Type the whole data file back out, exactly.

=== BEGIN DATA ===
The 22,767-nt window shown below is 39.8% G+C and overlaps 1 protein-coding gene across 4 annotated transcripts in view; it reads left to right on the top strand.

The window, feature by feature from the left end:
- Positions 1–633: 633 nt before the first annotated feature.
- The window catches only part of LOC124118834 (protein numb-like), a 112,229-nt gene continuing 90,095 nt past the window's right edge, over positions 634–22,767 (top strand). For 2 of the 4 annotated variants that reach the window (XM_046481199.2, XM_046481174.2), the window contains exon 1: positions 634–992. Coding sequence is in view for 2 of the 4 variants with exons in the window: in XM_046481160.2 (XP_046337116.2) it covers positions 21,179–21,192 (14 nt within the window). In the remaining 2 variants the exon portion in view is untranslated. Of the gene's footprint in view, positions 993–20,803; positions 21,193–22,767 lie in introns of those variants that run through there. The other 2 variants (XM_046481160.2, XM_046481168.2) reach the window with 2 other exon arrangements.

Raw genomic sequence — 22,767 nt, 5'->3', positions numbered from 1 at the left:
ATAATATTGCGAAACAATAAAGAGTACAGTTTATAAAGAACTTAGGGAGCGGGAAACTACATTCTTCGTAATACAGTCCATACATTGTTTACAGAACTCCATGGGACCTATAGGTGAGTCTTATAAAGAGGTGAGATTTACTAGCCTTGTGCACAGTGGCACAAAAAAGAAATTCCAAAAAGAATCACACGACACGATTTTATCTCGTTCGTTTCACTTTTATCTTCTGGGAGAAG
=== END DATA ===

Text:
The 22,767-nt window shown below is 39.8% G+C and overlaps 1 protein-coding gene across 4 annotated transcripts in view; it reads left to right on the top strand.

The window, feature by feature from the left end:
- Positions 1–633: 633 nt before the first annotated feature.
- The window catches only part of LOC124118834 (protein numb-like), a 112,229-nt gene continuing 90,095 nt past the window's right edge, over positions 634–22,767 (top strand). For 2 of the 4 annotated variants that reach the window (XM_046481199.2, XM_046481174.2), the window contains exon 1: positions 634–992. Coding sequence is in view for 2 of the 4 variants with exons in the window: in XM_046481160.2 (XP_046337116.2) it covers positions 21,179–21,192 (14 nt within the window). In the remaining 2 variants the exon portion in view is untranslated. Of the gene's footprint in view, positions 993–20,803; positions 21,193–22,767 lie in introns of those variants that run through there. The other 2 variants (XM_046481160.2, XM_046481168.2) reach the window with 2 other exon arrangements.

Raw genomic sequence — 22,767 nt, 5'->3', positions numbered from 1 at the left:
ATAATATTGCGAAACAATAAAGAGTACAGTTTATAAAGAACTTAGGGAGCGGGAAACTACATTCTTCGTAATACAGTCCATACATTGTTTACAGAACTCCATGGGACCTATAGGTGAGTCTTATAAAGAGGTGAGATTTACTAGCCTTGTGCACAGTGGCACAAAAAAGAAATTCCAAAAAGAATCACACGACACGATTTTATCTCGTTCGTTTCACTTTTATCTTCTGGGAGAAG